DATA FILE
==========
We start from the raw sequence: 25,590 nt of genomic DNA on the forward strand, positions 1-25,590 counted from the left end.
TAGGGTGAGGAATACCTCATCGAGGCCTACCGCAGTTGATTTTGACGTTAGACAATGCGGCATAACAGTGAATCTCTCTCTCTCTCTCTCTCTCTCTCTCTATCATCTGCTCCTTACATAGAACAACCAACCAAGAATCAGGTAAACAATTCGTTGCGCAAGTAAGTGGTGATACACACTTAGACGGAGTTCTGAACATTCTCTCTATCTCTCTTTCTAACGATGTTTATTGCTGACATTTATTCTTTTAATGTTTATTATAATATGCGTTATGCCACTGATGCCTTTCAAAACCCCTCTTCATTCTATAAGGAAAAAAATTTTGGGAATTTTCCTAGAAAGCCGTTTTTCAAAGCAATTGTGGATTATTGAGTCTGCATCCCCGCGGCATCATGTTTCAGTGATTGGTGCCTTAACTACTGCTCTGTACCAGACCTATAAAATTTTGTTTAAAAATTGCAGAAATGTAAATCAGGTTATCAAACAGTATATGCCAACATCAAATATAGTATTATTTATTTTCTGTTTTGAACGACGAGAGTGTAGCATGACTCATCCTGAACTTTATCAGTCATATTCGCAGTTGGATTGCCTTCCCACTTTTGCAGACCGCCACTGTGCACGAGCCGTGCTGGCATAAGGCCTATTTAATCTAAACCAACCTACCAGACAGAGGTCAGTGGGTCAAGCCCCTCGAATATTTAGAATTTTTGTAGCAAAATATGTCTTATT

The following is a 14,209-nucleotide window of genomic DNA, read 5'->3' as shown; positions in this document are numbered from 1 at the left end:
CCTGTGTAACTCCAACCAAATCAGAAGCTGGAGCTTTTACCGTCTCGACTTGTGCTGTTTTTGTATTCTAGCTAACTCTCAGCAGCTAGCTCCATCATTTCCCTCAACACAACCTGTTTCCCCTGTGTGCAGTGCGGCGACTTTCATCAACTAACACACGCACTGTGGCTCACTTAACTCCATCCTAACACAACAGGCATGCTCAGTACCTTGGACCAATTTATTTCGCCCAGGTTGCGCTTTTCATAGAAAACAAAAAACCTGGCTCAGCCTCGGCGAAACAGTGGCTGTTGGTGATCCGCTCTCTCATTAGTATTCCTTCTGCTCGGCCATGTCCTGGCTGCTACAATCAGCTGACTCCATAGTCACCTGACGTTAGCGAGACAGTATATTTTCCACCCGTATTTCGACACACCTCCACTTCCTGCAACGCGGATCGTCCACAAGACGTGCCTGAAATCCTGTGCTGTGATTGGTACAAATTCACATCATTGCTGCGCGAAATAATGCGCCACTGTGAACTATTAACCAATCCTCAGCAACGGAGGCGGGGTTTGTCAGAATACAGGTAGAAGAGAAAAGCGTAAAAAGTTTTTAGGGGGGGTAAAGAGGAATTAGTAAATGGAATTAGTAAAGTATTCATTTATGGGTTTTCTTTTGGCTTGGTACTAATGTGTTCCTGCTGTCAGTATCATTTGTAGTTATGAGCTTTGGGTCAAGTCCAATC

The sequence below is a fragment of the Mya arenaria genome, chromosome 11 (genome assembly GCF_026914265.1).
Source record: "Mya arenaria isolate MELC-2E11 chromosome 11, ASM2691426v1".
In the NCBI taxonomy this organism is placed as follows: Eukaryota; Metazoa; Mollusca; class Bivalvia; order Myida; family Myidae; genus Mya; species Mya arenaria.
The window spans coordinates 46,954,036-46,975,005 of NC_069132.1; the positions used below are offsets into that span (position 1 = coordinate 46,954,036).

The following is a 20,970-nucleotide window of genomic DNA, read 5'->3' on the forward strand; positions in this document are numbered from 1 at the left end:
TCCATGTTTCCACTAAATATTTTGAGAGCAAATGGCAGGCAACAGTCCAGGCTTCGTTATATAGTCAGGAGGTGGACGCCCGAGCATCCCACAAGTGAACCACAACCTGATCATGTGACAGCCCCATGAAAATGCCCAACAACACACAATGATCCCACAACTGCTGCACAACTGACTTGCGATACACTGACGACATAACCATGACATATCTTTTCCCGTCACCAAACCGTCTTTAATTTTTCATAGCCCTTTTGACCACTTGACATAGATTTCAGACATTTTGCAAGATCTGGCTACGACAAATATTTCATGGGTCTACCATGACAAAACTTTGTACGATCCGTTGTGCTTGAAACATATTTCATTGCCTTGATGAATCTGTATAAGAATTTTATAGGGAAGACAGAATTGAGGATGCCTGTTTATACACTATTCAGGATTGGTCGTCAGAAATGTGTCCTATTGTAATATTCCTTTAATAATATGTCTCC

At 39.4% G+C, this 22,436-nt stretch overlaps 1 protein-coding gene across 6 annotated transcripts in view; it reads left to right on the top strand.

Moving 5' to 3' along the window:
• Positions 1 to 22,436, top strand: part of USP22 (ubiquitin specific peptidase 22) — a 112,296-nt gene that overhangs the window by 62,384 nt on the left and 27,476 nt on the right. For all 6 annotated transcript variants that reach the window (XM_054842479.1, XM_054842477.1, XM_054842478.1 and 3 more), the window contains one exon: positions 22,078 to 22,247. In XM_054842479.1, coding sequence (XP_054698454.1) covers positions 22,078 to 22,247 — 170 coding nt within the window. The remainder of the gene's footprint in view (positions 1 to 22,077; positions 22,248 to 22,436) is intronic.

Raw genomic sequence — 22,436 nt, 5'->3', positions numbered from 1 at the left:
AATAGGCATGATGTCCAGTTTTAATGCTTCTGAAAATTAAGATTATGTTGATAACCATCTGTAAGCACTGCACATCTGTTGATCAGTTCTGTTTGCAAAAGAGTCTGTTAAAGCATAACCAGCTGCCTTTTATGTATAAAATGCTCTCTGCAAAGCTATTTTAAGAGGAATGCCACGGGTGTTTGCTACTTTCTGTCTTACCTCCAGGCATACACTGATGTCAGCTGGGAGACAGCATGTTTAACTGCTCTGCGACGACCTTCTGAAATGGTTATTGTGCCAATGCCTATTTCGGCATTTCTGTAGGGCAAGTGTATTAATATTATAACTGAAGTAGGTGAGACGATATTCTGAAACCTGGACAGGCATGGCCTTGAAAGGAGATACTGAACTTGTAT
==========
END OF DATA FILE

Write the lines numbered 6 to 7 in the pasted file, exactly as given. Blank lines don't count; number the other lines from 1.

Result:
Source record: "Mya arenaria isolate MELC-2E11 chromosome 11, ASM2691426v1".
In the NCBI taxonomy this organism is placed as follows: Eukaryota; Metazoa; Mollusca; class Bivalvia; order Myida; family Myidae; genus Mya; species Mya arenaria.